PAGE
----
November 1, 2018 | TFA Communications |
Written by Dr. Steve Whitaker, Head of School
It’s November (can you believe it?!) and along with all of the Fall Festivals, pumpkin patches, and pumpkin spice everything; comes several events at TFA that focus on our dads. We enjoy Pumpkins for Pops, Donuts with Dads, Pumpkin Centers, and the like. We love the relationship we have with moms, but dads play a critically important role as well. Earlier this month, an article focusing on the important relationship between fathers and daughters crossed my desk. As the father of a beautiful and intelligent 24-year-old daughter, this caught my attention.
The article is written by Madonna King, journalist, and author who writes for a number of outlets including abc.net. Over the course of 18 months, the author sought the advice of over 1,300 girls, aged 10 to 17, and 400 fathers as well as dozens of school principals, psychologists, and parenting experts in an effort to explore the father-daughter relationship. What she found served as a wake-up call to me. Finding the balance between work and home has always been difficult for me. I grew up in a family of all boys, so when my daughter went through the teen years I found myself completely unprepared to deal with the range of emotions. My wife was a patient coach, but I felt like I failed way more often than I succeeded.
I don’t know about where the author stands regarding her faith or what her philosophical worldview is, but I do know that her research produced some valuable findings.
A startling one-third of children believe that their fathers work too much. “Children’s voices are rarely heard in debates about work and family, yet they can be discerning observers of how their father’s job impacts the family,” researchers found. Some of the girls were asked how often they spent 10 minutes in a one-on-one conversation with their fathers. The responses were disheartening, some quoting “Once or twice a year” or “sometimes in the car.” The father’s responses to the same question mirrored many of the girls’ responses. One of the focal points in the article was the thought that many girls believe that their fathers have taken a step back from them with the onset of puberty due to a lack of relatability.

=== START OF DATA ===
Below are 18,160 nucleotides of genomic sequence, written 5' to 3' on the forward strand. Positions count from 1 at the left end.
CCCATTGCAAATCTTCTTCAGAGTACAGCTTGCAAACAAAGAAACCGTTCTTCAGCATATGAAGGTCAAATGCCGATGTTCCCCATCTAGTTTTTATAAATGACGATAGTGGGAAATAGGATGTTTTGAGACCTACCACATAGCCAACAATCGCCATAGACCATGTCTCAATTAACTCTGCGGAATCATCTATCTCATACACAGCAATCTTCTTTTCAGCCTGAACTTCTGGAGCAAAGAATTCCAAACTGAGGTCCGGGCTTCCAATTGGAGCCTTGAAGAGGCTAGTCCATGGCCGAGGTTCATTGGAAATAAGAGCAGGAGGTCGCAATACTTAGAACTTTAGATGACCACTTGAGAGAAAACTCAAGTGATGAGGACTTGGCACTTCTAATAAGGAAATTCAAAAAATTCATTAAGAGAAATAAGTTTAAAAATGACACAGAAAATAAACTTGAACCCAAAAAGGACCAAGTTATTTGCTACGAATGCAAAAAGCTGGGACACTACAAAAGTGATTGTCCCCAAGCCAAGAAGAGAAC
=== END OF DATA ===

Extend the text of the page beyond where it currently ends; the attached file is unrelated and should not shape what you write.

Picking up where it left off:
The researcher also reported some hopeful trends. School leaders report that fathers are asking for more opportunities for involvement and seeking out ways to engage at school and at home. This change benefits both fathers and daughters, as well as the schools they attend. As I read this part of the story, I thought about how thankful I am for The First Academy and our continued efforts to include dads in all that we do on campus. Just yesterday morning, we saw several dads pulling hayride wagons for Farm Day. I have seen countless dads at the events that I mentioned earlier in this article. We have an amazing turnout for our Father-Daughter Dance in the spring. We are even beginning to see more dads at our Parent Association meetings and events (although we are always calling for more). I’m incredibly proud our of TFA dads. I want us to continue to be pacesetters for dads in our community – let’s set the example as we embrace the important role God has given each one of us.
Let’s challenge one another to be thoughtful about how much time we spend outside the home. Our wives, sons, and daughters want us to connect with them. They want us to pray with them and be their advocates. Please let me know if I can be helpful as we run the race of fatherhood together.